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Maggie Q
Posted: Wednesday, January 10, 2018 7:35:37 AM
Rank: Advanced Member

Joined: 5/15/2017
Posts: 169
Neurons: 3,091
Of course everyone in town called him Junior, he thought of himself as Junior, but he hadn’t realized how much he hated it, how much he hoped-to-die-in-a-maggot-pie hated it until he
heard it come bolting out from between the spooky tombstone teeth of the bitch who had caused him so much trouble.

Question 1: What's the meaning of 'how much he hoped-to-die-in-a-maggot-pie hated it'?

Question 2: What's the meaning of 'hoped-to-die-in-a-maggot-pie'?
Drag0nspeaker
Posted: Wednesday, January 10, 2018 7:46:03 AM

Rank: Advanced Member

Joined: 9/12/2011
Posts: 28,486
Neurons: 162,175
Location: Livingston, Scotland, United Kingdom

I have no idea.

This book seems to be becoming wilder, more babyish and less logical as you carry on reading . . .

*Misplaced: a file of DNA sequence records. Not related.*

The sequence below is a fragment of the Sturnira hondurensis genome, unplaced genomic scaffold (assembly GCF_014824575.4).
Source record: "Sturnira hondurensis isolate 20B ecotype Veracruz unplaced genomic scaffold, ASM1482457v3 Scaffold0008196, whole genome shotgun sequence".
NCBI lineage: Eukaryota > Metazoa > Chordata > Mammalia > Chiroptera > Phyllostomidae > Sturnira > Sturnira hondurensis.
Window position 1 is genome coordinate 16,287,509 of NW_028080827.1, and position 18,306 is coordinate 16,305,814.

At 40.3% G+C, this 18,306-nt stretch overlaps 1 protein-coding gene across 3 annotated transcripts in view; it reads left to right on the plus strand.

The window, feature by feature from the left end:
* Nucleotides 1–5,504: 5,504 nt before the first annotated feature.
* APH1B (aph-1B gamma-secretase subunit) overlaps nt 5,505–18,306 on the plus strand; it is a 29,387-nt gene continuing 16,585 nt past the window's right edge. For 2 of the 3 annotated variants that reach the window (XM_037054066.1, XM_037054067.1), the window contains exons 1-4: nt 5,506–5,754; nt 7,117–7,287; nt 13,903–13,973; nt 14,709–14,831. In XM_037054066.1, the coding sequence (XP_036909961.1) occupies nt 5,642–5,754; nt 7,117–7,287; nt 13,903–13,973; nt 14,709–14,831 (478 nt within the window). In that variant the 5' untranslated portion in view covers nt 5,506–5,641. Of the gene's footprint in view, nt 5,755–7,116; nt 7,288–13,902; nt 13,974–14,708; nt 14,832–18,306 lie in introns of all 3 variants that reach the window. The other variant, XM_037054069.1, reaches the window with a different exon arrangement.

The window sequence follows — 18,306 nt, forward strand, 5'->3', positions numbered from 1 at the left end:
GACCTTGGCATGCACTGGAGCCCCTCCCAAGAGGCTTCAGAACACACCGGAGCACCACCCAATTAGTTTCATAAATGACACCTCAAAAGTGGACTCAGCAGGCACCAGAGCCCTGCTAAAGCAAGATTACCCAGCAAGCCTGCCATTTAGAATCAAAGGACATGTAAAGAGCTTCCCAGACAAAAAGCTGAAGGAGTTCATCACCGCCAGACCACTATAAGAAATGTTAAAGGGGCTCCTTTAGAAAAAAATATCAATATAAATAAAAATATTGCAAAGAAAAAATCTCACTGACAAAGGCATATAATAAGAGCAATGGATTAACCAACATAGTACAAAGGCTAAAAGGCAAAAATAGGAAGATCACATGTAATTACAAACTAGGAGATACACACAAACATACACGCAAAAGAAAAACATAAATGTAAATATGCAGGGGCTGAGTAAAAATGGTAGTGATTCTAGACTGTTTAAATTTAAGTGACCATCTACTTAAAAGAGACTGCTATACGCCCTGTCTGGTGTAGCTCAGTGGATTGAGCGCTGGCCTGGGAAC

*************
The only bit of it which seems familiar is 'hope to die' which is part of another idiomatic phrase.

"Tell the truth and hope to die" - which little children used to say when they felt that someone would not believe them.


"I am telling the truth and I hope I die if I lie."


Wyrd bið ful aræd - bull!
Maggie Q
Posted: Wednesday, January 10, 2018 7:51:24 AM
Rank: Advanced Member

Joined: 5/15/2017
Posts: 169
Neurons: 3,091
Drag0nspeaker wrote:

I have no idea.

This book seems to be becoming wilder, more babyish and less logical as you carry on reading . . .

*************
The only bit of it which seems familiar is 'hope to die' which is part of another idiomatic phrase.

"Tell the truth and hope to die" - which little children used to say when they felt that someone would not believe them.


"I am telling the truth and I hope I die if I lie."



thank you


Then he slapped her, and thinking pretty much ceased.

He didn’t get much into that first one, because he was still in the doorway and there wasn’t much room to swing; he could only draw his arm back to half-cock.

Question 4: Does 'he could only draw his arm back to half-cock' imply that he could but hadn't drawn it yet?